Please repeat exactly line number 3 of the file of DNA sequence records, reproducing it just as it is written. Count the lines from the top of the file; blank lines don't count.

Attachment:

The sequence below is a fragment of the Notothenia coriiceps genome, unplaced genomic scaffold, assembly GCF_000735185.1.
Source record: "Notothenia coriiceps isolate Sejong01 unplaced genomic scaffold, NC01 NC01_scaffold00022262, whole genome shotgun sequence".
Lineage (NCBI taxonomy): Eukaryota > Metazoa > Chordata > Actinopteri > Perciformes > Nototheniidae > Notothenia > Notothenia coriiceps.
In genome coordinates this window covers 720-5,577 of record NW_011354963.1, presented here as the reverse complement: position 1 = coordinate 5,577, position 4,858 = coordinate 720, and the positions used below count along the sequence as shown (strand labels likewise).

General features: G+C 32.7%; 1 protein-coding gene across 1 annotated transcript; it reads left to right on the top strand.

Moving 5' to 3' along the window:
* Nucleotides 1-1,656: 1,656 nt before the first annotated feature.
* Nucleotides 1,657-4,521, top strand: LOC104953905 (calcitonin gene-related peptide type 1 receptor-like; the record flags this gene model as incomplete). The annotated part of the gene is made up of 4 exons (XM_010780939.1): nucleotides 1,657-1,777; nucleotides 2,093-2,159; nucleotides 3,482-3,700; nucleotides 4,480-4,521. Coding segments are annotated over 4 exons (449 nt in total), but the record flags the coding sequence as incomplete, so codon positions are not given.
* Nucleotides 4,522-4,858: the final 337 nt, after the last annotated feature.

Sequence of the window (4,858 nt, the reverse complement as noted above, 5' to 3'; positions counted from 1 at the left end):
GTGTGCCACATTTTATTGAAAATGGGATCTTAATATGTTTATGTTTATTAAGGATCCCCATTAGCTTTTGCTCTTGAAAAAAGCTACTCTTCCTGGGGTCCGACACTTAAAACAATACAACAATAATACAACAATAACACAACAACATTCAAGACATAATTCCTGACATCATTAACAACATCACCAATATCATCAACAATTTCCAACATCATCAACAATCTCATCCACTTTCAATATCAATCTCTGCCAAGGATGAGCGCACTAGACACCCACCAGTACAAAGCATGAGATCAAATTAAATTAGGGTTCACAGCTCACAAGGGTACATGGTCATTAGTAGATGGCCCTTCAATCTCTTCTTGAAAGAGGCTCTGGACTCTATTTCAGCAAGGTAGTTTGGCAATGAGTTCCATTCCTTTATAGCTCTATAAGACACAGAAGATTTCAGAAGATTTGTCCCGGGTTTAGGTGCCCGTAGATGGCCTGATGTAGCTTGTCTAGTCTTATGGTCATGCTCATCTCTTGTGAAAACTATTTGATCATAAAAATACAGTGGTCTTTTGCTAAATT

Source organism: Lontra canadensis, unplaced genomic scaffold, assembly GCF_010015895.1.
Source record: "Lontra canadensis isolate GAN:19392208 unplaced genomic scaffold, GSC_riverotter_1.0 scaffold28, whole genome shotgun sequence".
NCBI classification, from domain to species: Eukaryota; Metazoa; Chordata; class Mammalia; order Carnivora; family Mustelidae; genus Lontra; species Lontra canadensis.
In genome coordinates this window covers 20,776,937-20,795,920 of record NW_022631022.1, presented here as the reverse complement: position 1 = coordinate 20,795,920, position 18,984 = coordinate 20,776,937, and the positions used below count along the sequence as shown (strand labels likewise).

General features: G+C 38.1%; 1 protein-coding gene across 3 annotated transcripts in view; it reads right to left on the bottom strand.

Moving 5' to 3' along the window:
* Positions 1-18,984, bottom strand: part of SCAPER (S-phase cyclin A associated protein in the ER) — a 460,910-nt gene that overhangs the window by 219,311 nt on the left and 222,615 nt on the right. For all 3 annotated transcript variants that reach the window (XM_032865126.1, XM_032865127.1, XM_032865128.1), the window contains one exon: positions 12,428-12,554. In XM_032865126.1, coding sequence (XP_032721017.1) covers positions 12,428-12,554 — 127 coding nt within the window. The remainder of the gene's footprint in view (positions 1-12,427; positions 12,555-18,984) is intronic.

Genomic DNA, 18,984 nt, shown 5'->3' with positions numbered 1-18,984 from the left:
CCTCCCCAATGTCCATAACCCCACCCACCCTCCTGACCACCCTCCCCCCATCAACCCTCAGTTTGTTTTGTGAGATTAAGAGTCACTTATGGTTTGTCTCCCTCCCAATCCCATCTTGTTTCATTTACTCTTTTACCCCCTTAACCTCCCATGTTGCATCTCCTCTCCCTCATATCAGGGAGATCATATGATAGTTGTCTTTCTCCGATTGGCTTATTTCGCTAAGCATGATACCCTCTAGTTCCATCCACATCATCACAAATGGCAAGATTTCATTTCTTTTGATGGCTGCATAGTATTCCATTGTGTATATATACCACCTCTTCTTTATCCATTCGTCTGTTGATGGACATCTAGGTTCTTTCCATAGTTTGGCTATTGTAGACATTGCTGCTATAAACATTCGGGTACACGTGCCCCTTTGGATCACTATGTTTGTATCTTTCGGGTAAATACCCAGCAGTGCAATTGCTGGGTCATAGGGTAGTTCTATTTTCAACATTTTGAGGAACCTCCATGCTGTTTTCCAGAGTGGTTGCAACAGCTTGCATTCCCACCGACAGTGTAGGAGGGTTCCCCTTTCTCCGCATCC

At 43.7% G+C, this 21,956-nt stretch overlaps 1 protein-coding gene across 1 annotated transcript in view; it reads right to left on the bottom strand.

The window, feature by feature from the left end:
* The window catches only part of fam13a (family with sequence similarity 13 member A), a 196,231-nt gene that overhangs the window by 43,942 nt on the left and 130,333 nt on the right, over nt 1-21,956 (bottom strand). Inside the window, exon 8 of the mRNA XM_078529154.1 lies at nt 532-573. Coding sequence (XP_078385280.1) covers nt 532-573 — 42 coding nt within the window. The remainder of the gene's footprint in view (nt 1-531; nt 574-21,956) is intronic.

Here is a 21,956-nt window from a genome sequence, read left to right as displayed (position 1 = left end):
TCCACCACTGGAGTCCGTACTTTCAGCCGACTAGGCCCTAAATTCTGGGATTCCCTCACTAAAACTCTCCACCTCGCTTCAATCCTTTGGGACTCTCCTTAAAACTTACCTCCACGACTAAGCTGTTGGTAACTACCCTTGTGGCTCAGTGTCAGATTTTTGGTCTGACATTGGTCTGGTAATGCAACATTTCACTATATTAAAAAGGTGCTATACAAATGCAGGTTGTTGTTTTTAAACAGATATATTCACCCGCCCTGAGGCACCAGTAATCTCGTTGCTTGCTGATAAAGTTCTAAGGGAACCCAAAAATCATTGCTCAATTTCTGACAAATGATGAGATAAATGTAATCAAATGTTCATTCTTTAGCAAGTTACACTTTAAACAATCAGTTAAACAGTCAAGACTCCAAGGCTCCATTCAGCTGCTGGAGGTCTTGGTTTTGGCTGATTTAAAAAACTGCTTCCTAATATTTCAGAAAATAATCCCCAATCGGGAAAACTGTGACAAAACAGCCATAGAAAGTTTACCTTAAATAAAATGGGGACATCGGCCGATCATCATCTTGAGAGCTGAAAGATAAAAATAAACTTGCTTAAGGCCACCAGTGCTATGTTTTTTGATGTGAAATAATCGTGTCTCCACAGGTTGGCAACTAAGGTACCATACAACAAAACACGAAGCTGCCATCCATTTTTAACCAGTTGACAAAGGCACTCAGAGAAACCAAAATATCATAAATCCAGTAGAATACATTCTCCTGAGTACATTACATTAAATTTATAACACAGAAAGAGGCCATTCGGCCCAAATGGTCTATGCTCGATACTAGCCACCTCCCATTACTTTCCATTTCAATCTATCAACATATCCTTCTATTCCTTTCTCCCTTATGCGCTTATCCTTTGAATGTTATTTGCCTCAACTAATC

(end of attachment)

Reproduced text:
Lineage (NCBI taxonomy): Eukaryota > Metazoa > Chordata > Actinopteri > Perciformes > Nototheniidae > Notothenia > Notothenia coriiceps.